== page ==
The officer of the Handa Hospital would negotiate a ransom, but the executive refused that, as they can’t negotiate directly with hacker crime groups for compliance reasons, and implied that they used ransom negotiators and legal entities, and finally they got the decryption keys.

There are a number of intermediaries between the Handa Hospitals and ransom negotiators. It was a complex multiple subcontracting structures. The system was designed to keep as far away as possible from the back-room dealings of negotiating with hacker crime groups. The Handa Hospital only asked the IT contractor to restore the system and pay the restoration costs. .

What was the role of the 'anonymous Japanese hacker' who contacted Lockbit and obtained the decryption key for free? They may have sold the decryption keys they obtained from Lockbit to a third-party negotiator. It may have been inexpensive at first, but as it passed through the hands of a number of traders, it may have become more and more expensive. Data decryption was successful because the recovery company paid the hacker through a subcontractor.

Handa Hospital commissioned to the ransom negociator through the subcontractor. As a result, Handa Hospital paid 70 million yen (Around 600 000 USD) to the subcontractor to get a decryption key but the commission was drained through multiple subcontracting structure, and the actual payment to the hacker was just 4 million yen (Around  30 000 USD).

Editor’s comment: It’s a typical Japanese multiple subcontracting structure!

Source: “Why was the 'impossible to disarm' Russian hacker crime group's computer virus able to be disarmed? Handa Hospital, Tokushima, under cyber-attack, and what happened behind the scenes to restore it.” https://nordot.app/977511889856217088


Okta, unauthorised access to GitHub code repositories - no impact on customers.

Okta, a provider of identity management and authentication services, announced on 22 December (US time) that there had been a security breach affecting its code repository on GitHub. However, the company said that its customers were not affected and that there was no need for them to take action. The security breach relates to the Okta Workforce Identity Cloud (WIC) and does not include the Auth0 customer identity cloud product, which the company acquired in 2021. According to the company, GitHub reported a suspicious access to Okta's code repositories in early December, and an investigation revealed that this access copied the code repositories associated with WIC. Okta temporarily restricted access to the Okta GitHub repository and stopped all GitHub integrations with third-party applications immediately after receiving reports of suspicious access.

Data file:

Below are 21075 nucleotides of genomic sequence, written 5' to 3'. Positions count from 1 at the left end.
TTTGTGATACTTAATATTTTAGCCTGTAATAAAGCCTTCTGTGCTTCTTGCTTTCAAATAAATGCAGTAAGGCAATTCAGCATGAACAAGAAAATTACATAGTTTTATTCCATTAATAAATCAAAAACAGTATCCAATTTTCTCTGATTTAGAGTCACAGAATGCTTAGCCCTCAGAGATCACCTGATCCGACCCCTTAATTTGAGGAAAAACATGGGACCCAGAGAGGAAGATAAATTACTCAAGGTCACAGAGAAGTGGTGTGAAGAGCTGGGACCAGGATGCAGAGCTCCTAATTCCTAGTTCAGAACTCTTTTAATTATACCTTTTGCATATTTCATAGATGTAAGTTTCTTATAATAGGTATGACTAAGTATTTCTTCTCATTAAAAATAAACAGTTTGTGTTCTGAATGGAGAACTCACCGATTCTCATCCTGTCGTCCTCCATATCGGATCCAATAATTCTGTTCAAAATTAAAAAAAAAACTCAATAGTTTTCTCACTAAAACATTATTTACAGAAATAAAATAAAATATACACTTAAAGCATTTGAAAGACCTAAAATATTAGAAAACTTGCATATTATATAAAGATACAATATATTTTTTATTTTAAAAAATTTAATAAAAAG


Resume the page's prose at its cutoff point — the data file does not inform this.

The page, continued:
Fujitsu Smart City 5G Source Code Leaked Online

A hacker is claiming to have breached Fujitsu’s code repositories and is now selling the source code for Fujitsu’s Smart City 5G project online. RestorePrivacy examined the data sample and obtained an explanation from the hacker on how the code was accessed.

Accourding to the source, 14 GB of source code allegedly leaked from Fujitsu's "Smart City 5G" project was put up for sale on the "Breached" forum/BBS which is used for posting leaked data. The attacker had claimed to have compromised the company's GitLab using a vulnerability. Approximately 55 MB of data was posted on file-sharing websites as a sample (and it is alrdady deleted).

Editor’s comment: Sadly, it looks like that the GitHub/GitLab is getting popular to be an info/data leakage point.



Published Jan 04, 2023